Many years ago I happened to visit Ulan Bator, the capital of Mongolia. The center of the city was dominated by monolithic towers, soulless Stalinist edifices meant to intimidate the civilians scurrying about in vast inhospitable plazas like figures in one of DeChirico’s paranoia-inducing paintings – nowhere to run, nowhere to hide. Some numbers are like that; they seem almost designed to put you in your place and what a small place it is, smaller than you ever imagined. The numbers are impossible (unless you’re a mathematician or cosmologist anyway) to wrap your mind around. They are so staggeringly large (indeed, many of them are larger than large insofar as they have no limit) that in the face of them we feel diminished, reduced in importance, that it’s almost impossible to reconcile our everyday world with the worlds symbolically represented by such numbers (whether they exist on a macro or microscopic scale). Not long ago, at a neighborhood restaurant, I met a lawyer from Rochester, NY who admitted that his true passion is mathematics. He pointed out that there are several ‘infinities,’ which in itself is a troubling notion since most of us wouldn’t be able to figure out what one infinity would be like, let alone a multitude of them. But there are practical aspects to this infinity business, said the mathematician-turned-lawyer (presumably for financial reasons – another type of mathematical consideration.)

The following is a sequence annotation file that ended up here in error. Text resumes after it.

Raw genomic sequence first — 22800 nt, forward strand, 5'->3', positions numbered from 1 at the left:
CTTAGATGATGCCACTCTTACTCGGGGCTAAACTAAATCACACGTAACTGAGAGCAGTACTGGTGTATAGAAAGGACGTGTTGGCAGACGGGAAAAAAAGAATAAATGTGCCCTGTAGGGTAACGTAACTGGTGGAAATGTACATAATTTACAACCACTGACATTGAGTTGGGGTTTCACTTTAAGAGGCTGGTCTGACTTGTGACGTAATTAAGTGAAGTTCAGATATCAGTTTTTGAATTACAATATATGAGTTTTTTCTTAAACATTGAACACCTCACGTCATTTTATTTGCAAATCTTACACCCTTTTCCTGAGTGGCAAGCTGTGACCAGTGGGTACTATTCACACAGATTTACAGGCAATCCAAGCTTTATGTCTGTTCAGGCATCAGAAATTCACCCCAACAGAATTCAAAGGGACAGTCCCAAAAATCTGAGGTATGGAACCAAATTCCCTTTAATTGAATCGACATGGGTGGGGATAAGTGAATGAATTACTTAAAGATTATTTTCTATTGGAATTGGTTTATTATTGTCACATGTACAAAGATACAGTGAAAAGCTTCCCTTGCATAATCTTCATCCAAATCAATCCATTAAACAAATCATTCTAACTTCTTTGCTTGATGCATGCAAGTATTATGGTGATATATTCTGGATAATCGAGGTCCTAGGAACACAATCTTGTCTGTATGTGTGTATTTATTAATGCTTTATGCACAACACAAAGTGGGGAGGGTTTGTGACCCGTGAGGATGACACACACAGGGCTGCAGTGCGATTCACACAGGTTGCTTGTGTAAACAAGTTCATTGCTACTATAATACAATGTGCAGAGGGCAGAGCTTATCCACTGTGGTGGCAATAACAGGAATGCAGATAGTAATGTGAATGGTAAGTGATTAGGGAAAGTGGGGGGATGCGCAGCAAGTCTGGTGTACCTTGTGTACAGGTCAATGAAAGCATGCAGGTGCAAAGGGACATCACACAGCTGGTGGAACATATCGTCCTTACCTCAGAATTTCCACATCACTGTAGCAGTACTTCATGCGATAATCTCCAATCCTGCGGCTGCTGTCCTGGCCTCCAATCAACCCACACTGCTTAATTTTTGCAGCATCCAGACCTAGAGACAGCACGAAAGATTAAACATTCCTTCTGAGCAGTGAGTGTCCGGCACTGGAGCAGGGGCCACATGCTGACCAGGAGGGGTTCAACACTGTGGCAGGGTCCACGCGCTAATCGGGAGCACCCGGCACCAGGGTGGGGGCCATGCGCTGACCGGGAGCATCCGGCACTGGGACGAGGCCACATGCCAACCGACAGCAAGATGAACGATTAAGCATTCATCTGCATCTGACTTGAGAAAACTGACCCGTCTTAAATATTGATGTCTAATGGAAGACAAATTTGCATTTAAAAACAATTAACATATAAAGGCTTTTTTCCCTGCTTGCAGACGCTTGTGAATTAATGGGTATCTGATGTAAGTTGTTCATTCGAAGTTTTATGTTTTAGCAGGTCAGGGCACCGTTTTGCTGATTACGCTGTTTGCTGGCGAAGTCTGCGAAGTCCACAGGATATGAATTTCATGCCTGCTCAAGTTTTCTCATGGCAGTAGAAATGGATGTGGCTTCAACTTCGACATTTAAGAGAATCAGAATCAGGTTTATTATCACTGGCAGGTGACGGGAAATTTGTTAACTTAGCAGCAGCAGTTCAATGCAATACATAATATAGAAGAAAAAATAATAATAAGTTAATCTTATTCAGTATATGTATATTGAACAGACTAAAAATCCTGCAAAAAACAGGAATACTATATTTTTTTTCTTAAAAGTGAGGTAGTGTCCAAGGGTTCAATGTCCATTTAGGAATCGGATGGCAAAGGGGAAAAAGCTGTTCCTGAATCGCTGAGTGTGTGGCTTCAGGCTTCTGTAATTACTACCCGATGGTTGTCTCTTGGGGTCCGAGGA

Let me see if I got this right: The set of prime numbers, for instance, is infinite because even a supercomputer, crunching numbers now into…well, infinity, would never reach the end of possible prime numbers because no matter which prime number (those are the numbers that can be divided by themselves and 1) you can come up with there will always be another prime number lurking in the wings waiting to show that number up. On the other hand, there’s another type of infinity – think of the number of divisions that are possible between zero and one. You can’t. Because no matter how minute the fraction you can divide that number into you can still divide that result again…ad infinitum. (You might recall Zeno’s paradox about the race between the hare and the tortoise, the idea being that if you go half the distance and halve it again and halve that distance again you would never reach the finish line, but of course, runners – and hares and tortoises, too, if they can be steered in the right direction – do in fact get to the finish line. Calculus was designed to resolve this paradox (among other things), which it did by essentially saying that at some point the distance between you and your goal is so infinitesimal that it doesn’t count so we’ll just forget it.) That type of infinity, the lawyer asserted, is even more ‘infinite’ than the infinity of prime numbers. Since I barely scraped by in high school algebra I am in no position to weigh in on this, but the concept of infinities outdoing one another in the ‘Infinity of Infinities’ contest is the kind of thing that could keep you up at nights or at the very least give you a bad headache.